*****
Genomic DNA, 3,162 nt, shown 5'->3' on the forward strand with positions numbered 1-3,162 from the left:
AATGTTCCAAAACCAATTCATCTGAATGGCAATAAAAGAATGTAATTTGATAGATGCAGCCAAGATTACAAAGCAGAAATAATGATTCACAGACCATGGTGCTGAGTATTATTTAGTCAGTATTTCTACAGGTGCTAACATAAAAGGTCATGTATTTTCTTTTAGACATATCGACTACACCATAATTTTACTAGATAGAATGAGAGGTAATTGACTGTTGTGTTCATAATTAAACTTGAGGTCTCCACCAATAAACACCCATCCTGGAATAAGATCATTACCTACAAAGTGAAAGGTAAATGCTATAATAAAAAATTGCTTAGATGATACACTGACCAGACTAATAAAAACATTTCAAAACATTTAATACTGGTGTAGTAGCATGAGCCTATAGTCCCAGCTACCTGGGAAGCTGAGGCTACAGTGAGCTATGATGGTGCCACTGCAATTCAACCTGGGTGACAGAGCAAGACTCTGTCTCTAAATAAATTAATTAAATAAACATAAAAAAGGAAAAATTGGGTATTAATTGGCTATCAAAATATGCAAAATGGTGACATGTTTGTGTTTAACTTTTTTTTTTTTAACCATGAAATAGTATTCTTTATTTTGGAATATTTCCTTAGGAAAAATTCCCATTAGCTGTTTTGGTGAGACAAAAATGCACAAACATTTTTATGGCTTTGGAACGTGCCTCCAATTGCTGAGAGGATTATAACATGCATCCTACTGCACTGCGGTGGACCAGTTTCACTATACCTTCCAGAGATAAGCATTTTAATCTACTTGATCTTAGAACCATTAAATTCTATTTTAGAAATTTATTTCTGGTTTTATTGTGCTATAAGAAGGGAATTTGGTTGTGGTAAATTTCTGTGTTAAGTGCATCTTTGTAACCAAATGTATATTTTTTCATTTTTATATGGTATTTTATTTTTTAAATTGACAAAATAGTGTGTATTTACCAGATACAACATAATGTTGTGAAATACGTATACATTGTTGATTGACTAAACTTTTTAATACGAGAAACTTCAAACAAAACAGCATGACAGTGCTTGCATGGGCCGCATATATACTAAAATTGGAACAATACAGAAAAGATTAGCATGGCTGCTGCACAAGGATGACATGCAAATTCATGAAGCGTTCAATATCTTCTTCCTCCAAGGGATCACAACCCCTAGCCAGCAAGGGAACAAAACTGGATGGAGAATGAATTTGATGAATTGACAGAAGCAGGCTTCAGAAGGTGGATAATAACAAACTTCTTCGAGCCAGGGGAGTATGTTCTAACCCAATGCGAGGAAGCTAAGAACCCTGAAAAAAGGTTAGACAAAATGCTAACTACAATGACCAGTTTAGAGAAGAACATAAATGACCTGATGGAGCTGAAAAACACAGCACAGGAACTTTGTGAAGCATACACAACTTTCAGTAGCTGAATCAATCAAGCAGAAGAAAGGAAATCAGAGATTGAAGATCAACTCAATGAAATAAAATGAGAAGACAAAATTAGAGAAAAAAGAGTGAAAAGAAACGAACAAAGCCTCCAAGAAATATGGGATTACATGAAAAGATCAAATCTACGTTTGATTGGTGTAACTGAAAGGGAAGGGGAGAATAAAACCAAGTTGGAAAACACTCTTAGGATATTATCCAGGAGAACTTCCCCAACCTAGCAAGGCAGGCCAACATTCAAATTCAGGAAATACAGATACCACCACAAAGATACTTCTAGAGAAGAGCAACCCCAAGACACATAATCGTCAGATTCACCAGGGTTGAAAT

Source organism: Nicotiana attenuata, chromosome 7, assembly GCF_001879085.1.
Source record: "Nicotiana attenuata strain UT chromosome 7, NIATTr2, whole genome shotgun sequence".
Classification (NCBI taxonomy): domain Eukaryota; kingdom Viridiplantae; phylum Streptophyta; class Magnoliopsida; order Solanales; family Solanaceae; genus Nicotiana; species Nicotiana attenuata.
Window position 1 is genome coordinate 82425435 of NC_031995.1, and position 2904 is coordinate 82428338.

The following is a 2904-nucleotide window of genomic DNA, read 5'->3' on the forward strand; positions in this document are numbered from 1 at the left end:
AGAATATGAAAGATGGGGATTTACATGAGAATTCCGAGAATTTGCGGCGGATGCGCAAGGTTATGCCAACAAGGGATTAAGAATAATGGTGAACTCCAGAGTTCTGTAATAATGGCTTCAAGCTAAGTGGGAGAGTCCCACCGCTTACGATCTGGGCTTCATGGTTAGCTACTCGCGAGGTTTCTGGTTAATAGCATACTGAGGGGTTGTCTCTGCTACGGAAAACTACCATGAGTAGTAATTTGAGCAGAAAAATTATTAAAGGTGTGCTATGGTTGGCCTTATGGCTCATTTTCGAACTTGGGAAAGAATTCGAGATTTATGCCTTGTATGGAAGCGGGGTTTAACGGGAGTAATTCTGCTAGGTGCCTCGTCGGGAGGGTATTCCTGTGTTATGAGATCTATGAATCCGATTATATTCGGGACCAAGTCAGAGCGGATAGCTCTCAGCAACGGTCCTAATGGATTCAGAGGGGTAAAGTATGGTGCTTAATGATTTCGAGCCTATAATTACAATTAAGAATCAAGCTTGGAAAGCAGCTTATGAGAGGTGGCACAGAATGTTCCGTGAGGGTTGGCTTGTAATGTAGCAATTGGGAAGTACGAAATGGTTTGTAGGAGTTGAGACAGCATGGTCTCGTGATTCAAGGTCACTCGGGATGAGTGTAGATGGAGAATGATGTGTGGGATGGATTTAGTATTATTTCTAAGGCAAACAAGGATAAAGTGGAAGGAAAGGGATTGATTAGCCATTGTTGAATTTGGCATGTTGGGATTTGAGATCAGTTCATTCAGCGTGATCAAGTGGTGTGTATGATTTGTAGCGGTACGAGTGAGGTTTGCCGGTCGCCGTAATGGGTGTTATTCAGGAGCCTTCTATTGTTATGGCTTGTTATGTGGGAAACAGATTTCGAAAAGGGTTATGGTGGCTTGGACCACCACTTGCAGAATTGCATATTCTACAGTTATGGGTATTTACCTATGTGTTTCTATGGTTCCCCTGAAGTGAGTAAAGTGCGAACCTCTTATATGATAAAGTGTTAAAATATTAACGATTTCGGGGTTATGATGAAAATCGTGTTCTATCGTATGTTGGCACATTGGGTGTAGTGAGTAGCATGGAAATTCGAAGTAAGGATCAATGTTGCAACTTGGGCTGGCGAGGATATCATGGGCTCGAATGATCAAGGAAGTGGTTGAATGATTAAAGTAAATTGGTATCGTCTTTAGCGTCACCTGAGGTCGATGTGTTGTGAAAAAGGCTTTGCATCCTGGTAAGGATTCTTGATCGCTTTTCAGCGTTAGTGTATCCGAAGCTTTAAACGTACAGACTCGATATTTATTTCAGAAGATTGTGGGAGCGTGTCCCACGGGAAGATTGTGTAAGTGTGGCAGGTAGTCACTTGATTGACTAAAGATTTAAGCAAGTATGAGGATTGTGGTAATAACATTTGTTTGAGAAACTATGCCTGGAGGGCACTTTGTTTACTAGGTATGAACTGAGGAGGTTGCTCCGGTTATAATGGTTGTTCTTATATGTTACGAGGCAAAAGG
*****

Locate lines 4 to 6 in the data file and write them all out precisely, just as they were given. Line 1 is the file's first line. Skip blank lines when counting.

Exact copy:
Source record: "Nicotiana attenuata strain UT chromosome 7, NIATTr2, whole genome shotgun sequence".
Classification (NCBI taxonomy): domain Eukaryota; kingdom Viridiplantae; phylum Streptophyta; class Magnoliopsida; order Solanales; family Solanaceae; genus Nicotiana; species Nicotiana attenuata.
Window position 1 is genome coordinate 82425435 of NC_031995.1, and position 2904 is coordinate 82428338.